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Weakened bones, gait imbalance, and use of multiple medications predispose many elderly people to unsteadiness, falls, and hip fracture. These individuals often end up in the hospital to undergo total hip replacement surgery, and many decline in functioning while in the hospital. Three recent studies on these issues that were supported in part by the Agency for Healthcare Research and Quality are described here.
Mahomed, N.N., Barrett, J.A., Katz, J.N., and others (2003, January). "Rates and outcomes of primary and revision total hip replacement in the United States Medicare population." (AHRQ grant HS09775). Journal of Bone and Joint Surgery 85A, pp. 27-32.
These investigators used 1995 and 1996 Medicare claims data to identify 61,568 patients who had total hip replacement for a reason other than a fracture and those who had revision total hip replacement (13,483 patients). They examined the association between patient characteristics and surgical rates with rate of occurrence of five complications within 90 days of surgery. They adjusted for hospital and surgeon volume, which have been shown to affect patient surgical outcomes.
The rates of primary total hip replacement were three to six times higher than the rates of revision total hip replacement. The rates of both primary and revision total hip replacement increased with age until the age of 75 to 79 years and then declined. Rates were higher for women, whites, and individuals with higher income than for men, blacks, and those with lower income. The overall rates of adverse outcomes were relatively low, but except for pulmonary embolism, they were at least twice as common after revision than after primary total hip replacement.
Ninety-day postoperative complication rates after primary total hip replacement versus revision surgery were 1 vs. 2.6 percent for mortality, 0.9 vs. 0.8 percent for pulmonary embolus, 0.2 vs. 0.95 percent for wound infection, 4.6 vs. 10 percent for hospital readmission, and 3.1 vs. 8.4 percent for hip dislocation. Elderly people who were older, male, black, or low-income, and those who had other medical conditions were at greater risk than other elderly patients of having adverse outcomes.
Morrison, R.S., Magaziner, J., Gilbert, M., and others (2003). "Relationship between pain and opioid analgesics on the development of delirium following hip fracture." (AHRQ grant HS09459). Journal of Gerontology 58A, pp. 76-81.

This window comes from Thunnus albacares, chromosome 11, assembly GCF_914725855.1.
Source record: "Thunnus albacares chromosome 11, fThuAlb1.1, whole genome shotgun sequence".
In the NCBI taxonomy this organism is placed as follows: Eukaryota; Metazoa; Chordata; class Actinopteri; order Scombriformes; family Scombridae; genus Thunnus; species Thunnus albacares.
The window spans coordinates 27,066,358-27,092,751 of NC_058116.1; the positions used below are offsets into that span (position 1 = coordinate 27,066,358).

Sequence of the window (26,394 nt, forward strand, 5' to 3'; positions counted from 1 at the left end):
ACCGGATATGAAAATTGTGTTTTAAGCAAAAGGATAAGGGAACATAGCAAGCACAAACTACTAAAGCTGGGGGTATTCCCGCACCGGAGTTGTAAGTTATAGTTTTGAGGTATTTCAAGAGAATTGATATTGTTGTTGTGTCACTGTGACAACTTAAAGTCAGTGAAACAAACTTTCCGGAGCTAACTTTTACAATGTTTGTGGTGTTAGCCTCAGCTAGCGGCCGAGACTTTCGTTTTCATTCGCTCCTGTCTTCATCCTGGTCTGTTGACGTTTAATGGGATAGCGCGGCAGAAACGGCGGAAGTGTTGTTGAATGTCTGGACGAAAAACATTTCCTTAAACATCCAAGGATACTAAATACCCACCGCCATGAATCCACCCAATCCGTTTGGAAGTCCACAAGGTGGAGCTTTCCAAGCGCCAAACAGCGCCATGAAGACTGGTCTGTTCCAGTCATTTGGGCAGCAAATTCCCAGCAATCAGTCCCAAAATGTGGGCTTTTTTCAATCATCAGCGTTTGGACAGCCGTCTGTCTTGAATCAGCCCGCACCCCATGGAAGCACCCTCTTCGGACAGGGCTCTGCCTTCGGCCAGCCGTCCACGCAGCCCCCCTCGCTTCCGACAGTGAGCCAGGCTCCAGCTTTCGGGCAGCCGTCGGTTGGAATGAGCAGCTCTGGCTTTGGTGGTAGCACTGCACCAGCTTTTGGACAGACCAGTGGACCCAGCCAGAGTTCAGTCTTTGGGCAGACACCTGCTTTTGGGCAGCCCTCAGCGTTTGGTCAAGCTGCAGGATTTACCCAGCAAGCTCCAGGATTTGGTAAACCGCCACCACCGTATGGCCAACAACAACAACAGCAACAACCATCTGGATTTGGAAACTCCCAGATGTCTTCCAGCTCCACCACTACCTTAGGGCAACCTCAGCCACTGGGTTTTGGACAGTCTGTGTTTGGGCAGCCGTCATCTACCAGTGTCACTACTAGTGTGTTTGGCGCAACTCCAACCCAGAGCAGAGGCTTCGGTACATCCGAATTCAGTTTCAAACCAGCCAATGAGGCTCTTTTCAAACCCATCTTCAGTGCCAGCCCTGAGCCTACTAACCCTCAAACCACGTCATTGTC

From 13 to 61 percent of hip fracture patients develop delirium which, in turn, slows their recovery rate and reduces functioning after surgery. Undertreated pain and inadequate analgesia appear to be risk factors for delirium in frail older adults, concludes this study. The researchers found that avoiding opioids or using very low doses of opioids increased the risk of delirium among elderly hip fracture patients. Cognitively intact patients with undertreated pain were nine times more likely to develop delirium than patients whose pain was adequately treated.
A major barrier to the treatment of pain in older adults has been the fear that opioids cause delirium. But this study found that, with the exception of meperidine, opioids did not precipitate delirium in patients with acute pain. Patients at risk for developing delirium can be identified at hospital admission using a few risk factors, such as elevated blood pressure or congestive heart failure, note the researchers. They studied 542 patients from four hospitals with hip fracture and without delirium; 16 percent of the patients became delirious.
Lindenberger, E.C., Landefeld, C.S., Sands, L.P., and others (2003). "Unsteadiness reported by older hospitalized patients predicts functional decline." (AHRQ grant K02 HS00006). Journal of the American Geriatrics Society 51, pp. 621-626.
Unsteadiness, a common complaint among older men and women with dizziness, has been associated with increased falls and restricted activity. Asking elderly patients a simple question about their steadiness when they are admitted to the hospital can identify those who are more likely to decline in their ability to carry out activities of daily living (ADLs), such as bathing and dressing, while in the hospital, according to this study. Targeting these at-risk patients early during hospitalization could lead to interventions aimed at improving functional outcomes, suggest the researchers. They studied 1,557 elderly hospitalized medical patients at two hospitals.
The researchers asked the patients to report their steadiness walking and whether they could independently perform each of five basic ADLS at two points in time—at baseline (2 weeks prior to admission) and at admission—to determine decline in ADL function prior to admission. Overall, 25 percent of patients were very unsteady at admission; 22 percent of very unsteady patients declined in ADL functioning during hospitalization compared with 17 percent, 18 percent, and 10 percent for slightly unsteady, slightly steady, and very steady patients, respectively.
After adjusting for other factors such as age and coexisting illness, unsteadiness remained significantly associated with ADL decline. Those who were very unsteady had 2.6 times the likelihood of functional decline during their hospital stay than the very steady. Also, 44 percent of very unsteady patients failed to recover preadmission functioning compared with 35 percent, 36 percent, and 33 percent for each successively higher level of steadiness, respectively.
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